Alongside this intensive lifestyle, there is the continuous pressure. The pressure to be a role model for thousands of children and young people. The pressure to represent and be an ambassador for your country. The pressure to be the absolute best, to win, and the added pressure to be a brave loser with diplomatic levels of tact and discipline, even if your heart is breaking. This is bearing in mind that many athletes are painfully young; some are even teenagers. This is also bearing in mind that professional levels of training can be an emotional and very personal process. Defeat or the possibility of defeat can be seen as a devastating prospect.

It is perhaps not surprising therefore that some Athletes turn to drugs to improve their performance. This is despite the fact that to do so can lead to a very public and prolific scandal which will irreparably damage the legacy that they are seeking to build. Perhaps for some, chemically enhancing their performance is a way of gaining some measure of control over their bodies which has essentially become public property. At the same time, perhaps it is a way of shifting their responsibility, and therefore is a means of losing control. According to Sports Psychologist Joel H Fish, attitudes in the sporting world have changed somewhat in recent decades with winning being more important than ever rather than the manner in which you play the game.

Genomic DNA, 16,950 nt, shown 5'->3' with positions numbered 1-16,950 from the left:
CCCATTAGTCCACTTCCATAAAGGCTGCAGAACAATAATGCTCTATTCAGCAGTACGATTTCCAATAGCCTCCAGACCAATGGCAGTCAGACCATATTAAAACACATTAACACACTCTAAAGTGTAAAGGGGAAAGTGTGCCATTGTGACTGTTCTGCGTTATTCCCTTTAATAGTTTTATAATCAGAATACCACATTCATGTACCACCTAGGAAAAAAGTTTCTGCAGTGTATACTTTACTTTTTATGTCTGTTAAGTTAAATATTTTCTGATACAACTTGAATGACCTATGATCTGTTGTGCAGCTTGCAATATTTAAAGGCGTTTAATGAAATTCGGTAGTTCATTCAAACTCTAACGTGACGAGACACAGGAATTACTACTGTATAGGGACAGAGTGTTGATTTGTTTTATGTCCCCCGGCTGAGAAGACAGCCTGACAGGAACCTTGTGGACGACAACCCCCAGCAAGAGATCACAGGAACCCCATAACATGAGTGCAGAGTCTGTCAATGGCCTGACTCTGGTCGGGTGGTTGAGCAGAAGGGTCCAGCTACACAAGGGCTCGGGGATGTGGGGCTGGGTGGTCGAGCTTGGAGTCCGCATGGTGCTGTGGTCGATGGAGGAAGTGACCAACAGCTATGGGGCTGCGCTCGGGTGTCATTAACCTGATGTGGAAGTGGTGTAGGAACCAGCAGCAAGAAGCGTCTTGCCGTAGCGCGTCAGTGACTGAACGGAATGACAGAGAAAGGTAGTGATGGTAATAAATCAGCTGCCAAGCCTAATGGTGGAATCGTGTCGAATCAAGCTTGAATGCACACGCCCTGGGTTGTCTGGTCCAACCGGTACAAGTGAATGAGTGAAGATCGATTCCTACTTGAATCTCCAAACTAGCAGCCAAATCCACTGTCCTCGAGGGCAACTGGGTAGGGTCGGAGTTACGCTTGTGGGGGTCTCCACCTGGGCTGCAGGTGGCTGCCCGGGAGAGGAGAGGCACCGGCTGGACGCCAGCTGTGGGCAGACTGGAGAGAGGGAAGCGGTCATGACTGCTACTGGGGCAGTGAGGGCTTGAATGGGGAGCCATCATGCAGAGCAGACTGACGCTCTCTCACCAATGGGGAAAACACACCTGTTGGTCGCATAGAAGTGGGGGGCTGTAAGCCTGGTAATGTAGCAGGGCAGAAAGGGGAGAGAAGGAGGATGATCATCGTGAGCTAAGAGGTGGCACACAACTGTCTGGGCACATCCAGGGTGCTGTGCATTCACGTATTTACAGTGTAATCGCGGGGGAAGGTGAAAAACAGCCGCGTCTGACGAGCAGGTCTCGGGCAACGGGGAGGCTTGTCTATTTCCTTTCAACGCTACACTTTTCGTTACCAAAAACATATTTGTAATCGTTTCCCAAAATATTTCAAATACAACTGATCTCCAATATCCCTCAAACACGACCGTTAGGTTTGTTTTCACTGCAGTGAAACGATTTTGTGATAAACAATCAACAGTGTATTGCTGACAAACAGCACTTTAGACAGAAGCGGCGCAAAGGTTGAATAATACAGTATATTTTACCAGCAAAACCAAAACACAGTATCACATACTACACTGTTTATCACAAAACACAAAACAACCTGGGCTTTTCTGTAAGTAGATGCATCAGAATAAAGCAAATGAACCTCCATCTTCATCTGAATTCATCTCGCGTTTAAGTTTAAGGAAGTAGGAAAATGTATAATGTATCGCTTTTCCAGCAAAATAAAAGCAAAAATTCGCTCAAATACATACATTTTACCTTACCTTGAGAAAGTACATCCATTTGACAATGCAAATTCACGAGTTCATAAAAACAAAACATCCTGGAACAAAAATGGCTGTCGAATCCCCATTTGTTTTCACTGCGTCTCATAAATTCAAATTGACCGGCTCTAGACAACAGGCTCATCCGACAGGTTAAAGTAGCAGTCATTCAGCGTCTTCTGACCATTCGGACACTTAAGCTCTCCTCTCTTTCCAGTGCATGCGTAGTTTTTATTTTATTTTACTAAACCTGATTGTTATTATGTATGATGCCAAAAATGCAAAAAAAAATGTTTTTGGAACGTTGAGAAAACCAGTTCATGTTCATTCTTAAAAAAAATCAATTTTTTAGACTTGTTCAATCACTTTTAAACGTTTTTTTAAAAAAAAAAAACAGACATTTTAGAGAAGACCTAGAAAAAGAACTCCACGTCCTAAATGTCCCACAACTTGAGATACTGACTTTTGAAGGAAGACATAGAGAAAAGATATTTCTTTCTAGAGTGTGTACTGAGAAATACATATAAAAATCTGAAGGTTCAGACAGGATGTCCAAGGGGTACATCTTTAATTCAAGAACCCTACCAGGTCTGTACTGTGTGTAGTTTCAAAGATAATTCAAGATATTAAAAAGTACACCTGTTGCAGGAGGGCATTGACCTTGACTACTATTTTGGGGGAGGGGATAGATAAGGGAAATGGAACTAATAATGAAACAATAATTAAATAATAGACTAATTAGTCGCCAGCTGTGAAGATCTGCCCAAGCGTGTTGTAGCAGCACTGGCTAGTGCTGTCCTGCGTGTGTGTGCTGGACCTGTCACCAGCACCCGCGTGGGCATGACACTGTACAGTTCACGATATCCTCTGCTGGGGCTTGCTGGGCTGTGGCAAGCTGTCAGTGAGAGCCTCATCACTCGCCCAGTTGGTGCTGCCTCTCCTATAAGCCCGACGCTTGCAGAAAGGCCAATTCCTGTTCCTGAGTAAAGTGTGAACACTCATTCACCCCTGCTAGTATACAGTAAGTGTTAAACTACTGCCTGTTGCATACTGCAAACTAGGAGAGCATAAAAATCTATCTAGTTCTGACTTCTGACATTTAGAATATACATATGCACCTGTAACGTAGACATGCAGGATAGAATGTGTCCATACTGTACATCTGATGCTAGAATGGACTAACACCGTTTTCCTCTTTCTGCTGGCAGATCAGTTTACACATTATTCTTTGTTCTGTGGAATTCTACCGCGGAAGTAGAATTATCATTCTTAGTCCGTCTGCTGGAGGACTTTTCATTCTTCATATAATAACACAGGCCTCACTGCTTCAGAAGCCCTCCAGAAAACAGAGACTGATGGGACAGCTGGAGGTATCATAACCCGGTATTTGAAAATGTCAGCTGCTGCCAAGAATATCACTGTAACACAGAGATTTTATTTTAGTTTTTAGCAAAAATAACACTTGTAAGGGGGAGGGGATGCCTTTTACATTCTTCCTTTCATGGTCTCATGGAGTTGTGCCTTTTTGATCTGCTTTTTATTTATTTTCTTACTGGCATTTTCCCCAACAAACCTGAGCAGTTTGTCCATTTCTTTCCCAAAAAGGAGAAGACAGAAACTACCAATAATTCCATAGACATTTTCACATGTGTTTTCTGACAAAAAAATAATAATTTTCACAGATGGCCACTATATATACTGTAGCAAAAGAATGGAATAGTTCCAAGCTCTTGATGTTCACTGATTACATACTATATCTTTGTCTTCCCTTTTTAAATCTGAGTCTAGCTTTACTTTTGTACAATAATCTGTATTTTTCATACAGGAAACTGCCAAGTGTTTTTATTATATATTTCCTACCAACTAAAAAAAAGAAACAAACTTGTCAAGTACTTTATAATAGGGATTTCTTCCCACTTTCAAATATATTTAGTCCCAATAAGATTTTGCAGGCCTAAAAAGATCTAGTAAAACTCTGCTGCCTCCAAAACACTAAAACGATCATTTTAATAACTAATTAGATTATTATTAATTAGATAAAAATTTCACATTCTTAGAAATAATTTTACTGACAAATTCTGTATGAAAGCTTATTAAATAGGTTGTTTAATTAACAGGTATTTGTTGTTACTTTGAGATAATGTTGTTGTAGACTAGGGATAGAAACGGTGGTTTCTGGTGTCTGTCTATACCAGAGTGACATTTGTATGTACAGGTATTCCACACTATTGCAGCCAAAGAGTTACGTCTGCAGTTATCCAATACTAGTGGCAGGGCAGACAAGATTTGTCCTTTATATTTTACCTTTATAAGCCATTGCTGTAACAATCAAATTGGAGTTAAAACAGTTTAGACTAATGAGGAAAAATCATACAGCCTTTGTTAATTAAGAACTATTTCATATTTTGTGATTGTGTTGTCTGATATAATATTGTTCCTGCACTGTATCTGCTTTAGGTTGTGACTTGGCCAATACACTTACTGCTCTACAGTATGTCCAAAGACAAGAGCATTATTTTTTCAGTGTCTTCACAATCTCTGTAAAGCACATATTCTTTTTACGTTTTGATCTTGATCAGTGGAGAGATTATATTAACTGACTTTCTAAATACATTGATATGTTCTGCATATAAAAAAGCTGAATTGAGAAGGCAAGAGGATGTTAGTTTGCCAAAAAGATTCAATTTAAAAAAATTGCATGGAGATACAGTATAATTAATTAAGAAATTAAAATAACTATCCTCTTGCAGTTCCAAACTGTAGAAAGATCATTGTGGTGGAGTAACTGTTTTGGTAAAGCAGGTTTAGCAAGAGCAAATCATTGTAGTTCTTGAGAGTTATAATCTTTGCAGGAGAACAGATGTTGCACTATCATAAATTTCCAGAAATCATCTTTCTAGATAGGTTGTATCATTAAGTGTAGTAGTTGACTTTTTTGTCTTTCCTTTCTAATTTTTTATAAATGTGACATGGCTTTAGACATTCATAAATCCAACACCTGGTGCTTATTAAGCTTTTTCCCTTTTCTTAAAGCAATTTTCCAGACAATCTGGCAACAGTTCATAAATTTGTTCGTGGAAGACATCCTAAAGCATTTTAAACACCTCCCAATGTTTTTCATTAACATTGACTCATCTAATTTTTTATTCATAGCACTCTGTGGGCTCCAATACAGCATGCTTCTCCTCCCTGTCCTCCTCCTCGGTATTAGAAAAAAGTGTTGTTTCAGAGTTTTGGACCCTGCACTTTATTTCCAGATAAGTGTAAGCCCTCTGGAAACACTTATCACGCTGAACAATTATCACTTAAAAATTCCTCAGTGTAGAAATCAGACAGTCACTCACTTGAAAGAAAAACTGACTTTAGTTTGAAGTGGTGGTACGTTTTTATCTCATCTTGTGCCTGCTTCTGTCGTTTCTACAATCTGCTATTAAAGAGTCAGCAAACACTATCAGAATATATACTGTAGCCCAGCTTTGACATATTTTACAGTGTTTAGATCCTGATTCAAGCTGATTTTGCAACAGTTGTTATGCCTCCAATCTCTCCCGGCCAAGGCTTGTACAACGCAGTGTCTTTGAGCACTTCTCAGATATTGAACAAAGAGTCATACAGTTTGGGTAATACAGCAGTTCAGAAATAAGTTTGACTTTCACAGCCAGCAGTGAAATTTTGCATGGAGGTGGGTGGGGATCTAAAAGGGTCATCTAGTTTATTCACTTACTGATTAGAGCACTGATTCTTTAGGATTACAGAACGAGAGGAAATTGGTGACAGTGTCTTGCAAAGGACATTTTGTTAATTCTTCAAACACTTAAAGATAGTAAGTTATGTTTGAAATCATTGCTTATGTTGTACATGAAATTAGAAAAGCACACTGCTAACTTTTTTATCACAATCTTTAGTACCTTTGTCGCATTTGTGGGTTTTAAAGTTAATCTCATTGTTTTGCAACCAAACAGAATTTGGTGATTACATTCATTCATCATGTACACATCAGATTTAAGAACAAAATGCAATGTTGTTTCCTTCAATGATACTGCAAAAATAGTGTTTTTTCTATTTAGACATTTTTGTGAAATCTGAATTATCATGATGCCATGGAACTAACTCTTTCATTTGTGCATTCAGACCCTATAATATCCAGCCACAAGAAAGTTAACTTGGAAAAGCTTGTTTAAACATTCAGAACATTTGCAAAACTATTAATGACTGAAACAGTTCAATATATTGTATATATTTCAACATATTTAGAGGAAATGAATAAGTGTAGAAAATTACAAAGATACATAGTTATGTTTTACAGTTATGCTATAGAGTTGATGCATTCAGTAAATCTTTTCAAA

According to Fish: “Vince Lombardi’s ‘winning isn’t everything, it’s the only thing’ has become the dominant philosophy that is shaping the attitudes of athletes of all ages and skill levels”. Fish explains that the prevalence of doping within the modern sporting world has meant that some athletes now believe that they have to take performance enhancing drugs in order to keep up, with the fear that if they don’t then other athletes who are using doping will gain an edge over them. Therefore, some athletes are willing to risk long term dire consequences for the sake of short term gains that might help them rise more quickly to the top of their game.

I don’t for a minute condone Professional Athletes who use doping as a means of getting ahead. I wholeheartedly believe that sport should be about fairness and the celebration of natural talent and hard work. However, perhaps we need to gain a deeper understanding as to why Athletes make the decision to take performance enhancing drugs rather than the fairly reductionist reason “to win”. Perhaps we all need to take a minute to think about the pressures that modern Professional Athletes are under before we judge them too harshly.